The Joy Luck Club by Amy Tan is a novel focusing on the relationships that mothers and daughters share. It discusses the struggle to keep a strong bond between mother and daughter and how generation gaps and cultural differences effect these relationships. The novel is split into four parts, two of which are narrated by the daughters and two of which that are narrated by the mothers. The novel revolves around Jing-mei and her mother Suyuan, along with Suyuan's weekly gathering The Joy Luck Club. The gathering consists of three other mothers who are also immigrants from China just like Suyuan. The daughters who narrate the other two parts of the novel are the daughters of the members of the Joy Luck Club. Jing-mei keeps this gathering alive even after her mother dies. Before her death, Suyuan was trying to locate her two twin daughters, Chwun Yu and Chwun Hwa, who she abandoned in China just before she was forced out because of World War II. Jing-mei struggles with the stress of having to find her half twin sisters and telling them the entire life that their mother lived. She worries whether or not she can portray her mothers great life and teach the twins the values and morals her mother taught her. By being the narrator of her mother, since her mother is dead, Jing-mei cements the bond that her and Suyuan share. Jing-mei shares her mothers life throughout the book, which she now has to share with the twins. She needs to cement the bond the twins share with their mother as well. When she finally travels to China, urged mostly by the women in the Joy Luck Club, Jing-mei successfully forges the mother-daughter relationship between Suyuan and the twins. Her journey to China is symbolic to bringing closure to a broken family and the forging of two different cultures.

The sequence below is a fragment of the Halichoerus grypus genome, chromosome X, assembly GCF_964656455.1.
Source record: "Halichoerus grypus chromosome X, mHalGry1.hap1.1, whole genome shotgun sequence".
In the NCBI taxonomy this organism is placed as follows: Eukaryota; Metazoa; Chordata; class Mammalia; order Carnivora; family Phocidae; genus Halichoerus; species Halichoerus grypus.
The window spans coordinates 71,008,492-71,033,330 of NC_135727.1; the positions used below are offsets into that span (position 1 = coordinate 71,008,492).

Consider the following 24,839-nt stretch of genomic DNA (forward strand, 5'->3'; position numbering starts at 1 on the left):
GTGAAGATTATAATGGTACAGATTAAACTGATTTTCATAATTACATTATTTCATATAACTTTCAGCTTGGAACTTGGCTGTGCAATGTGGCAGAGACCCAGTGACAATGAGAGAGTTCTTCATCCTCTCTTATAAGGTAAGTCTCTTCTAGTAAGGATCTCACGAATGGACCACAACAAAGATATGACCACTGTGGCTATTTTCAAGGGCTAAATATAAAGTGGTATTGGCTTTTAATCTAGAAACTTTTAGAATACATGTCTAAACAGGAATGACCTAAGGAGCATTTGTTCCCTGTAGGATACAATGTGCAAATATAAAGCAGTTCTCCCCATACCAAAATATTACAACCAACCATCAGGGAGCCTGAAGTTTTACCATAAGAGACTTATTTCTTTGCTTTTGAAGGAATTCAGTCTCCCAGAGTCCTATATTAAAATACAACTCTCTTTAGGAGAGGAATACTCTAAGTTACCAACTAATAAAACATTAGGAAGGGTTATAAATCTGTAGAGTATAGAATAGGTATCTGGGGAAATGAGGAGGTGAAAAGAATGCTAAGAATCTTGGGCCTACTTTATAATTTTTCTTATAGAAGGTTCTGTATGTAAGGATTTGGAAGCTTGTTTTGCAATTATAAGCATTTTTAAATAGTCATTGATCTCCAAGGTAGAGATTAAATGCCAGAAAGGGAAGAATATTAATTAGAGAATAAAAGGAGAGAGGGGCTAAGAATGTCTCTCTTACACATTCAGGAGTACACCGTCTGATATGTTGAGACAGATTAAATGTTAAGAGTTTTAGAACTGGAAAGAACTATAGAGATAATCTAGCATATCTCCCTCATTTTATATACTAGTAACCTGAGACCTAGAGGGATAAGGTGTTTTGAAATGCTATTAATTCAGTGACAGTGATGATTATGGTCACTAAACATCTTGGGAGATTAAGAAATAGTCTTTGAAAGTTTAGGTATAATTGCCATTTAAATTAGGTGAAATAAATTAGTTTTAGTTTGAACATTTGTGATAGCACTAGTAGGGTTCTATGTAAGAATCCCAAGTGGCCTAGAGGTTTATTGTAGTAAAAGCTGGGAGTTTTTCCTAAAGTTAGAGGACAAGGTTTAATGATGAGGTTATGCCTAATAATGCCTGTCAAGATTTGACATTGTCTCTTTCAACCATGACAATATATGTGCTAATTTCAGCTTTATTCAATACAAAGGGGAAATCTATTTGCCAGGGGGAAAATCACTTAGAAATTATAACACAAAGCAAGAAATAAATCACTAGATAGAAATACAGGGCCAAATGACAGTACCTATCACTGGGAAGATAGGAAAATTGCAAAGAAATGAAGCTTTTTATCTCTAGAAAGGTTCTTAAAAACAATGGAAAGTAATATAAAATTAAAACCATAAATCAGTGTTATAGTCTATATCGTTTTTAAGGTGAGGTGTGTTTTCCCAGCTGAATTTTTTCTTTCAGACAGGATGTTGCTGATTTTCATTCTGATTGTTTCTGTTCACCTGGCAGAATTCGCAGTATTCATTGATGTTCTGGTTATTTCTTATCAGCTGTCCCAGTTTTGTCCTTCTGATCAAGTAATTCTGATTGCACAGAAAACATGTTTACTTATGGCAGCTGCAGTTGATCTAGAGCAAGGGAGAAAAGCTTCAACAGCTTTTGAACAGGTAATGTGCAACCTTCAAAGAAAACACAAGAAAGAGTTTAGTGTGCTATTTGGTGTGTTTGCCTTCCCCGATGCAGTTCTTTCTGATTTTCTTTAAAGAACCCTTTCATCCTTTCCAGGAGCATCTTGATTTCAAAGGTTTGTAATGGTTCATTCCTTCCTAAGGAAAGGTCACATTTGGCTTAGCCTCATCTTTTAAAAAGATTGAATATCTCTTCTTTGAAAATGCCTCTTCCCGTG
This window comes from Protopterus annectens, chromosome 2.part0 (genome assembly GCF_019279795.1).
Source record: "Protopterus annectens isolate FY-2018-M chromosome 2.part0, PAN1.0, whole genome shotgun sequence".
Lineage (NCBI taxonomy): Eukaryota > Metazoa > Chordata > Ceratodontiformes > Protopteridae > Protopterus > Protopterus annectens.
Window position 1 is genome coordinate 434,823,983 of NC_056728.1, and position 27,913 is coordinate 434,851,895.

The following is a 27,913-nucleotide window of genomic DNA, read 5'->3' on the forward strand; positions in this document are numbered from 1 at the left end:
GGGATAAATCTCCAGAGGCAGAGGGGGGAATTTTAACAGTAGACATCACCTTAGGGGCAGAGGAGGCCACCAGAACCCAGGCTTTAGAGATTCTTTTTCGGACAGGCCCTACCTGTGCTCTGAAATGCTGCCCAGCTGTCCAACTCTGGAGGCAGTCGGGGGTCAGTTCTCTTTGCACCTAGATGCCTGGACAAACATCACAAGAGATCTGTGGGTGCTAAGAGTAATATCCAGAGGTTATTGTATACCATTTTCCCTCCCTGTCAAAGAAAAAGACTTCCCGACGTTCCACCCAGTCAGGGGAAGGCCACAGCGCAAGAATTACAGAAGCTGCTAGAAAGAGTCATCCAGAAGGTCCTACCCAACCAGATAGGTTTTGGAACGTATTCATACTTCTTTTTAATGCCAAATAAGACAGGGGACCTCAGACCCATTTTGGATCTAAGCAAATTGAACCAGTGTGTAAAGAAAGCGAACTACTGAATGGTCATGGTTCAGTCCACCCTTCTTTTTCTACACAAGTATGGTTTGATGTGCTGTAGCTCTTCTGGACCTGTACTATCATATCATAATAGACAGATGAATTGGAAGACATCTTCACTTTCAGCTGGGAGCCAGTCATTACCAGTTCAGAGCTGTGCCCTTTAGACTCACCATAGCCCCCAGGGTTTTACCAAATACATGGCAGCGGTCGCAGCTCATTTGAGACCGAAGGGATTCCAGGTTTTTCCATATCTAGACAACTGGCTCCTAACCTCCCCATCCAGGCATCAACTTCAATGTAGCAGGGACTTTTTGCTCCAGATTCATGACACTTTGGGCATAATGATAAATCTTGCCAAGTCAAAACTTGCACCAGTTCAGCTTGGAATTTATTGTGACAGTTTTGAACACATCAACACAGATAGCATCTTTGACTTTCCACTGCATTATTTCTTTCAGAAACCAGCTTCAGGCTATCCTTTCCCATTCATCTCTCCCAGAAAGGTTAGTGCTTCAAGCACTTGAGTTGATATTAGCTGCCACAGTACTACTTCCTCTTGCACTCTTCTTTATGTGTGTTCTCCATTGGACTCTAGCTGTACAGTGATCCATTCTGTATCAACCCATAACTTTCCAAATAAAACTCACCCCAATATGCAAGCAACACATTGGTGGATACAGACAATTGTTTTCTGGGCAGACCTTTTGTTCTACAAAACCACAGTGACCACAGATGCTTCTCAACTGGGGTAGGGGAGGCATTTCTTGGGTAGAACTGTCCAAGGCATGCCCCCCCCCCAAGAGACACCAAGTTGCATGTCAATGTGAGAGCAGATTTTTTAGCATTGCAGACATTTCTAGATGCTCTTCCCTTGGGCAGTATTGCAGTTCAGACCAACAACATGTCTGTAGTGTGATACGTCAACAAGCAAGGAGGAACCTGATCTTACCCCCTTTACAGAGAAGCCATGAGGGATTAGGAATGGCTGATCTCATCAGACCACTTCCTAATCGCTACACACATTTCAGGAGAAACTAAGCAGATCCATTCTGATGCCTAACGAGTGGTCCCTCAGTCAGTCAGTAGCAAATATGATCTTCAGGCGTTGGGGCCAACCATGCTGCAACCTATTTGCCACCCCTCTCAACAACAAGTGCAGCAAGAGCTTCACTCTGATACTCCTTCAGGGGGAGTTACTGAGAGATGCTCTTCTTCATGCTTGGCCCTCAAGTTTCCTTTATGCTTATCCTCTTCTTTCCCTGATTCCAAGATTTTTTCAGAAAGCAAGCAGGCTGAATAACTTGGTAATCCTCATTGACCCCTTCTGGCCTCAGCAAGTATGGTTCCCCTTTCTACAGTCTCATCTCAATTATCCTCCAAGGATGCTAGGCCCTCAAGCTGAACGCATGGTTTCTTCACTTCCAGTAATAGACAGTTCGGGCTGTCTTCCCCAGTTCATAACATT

1. Jing-mei was the first to tell her twin sisters about the life their mother lead. How would you feel if you had to tell a sibling the entire life of your mother and attempt to forge their mother-daughter bond with them as well? Would you have stress knowing that the fate of their relationship rested on your shoulders?
2. Like Jing-mei and Suyuan, have you ever felt a struggle keeping a friendship or strong relationship with your mother? Has a generation gap ever kept you from becoming close?
3. Why do you think it is a good idea to have more than one narrator in a novel?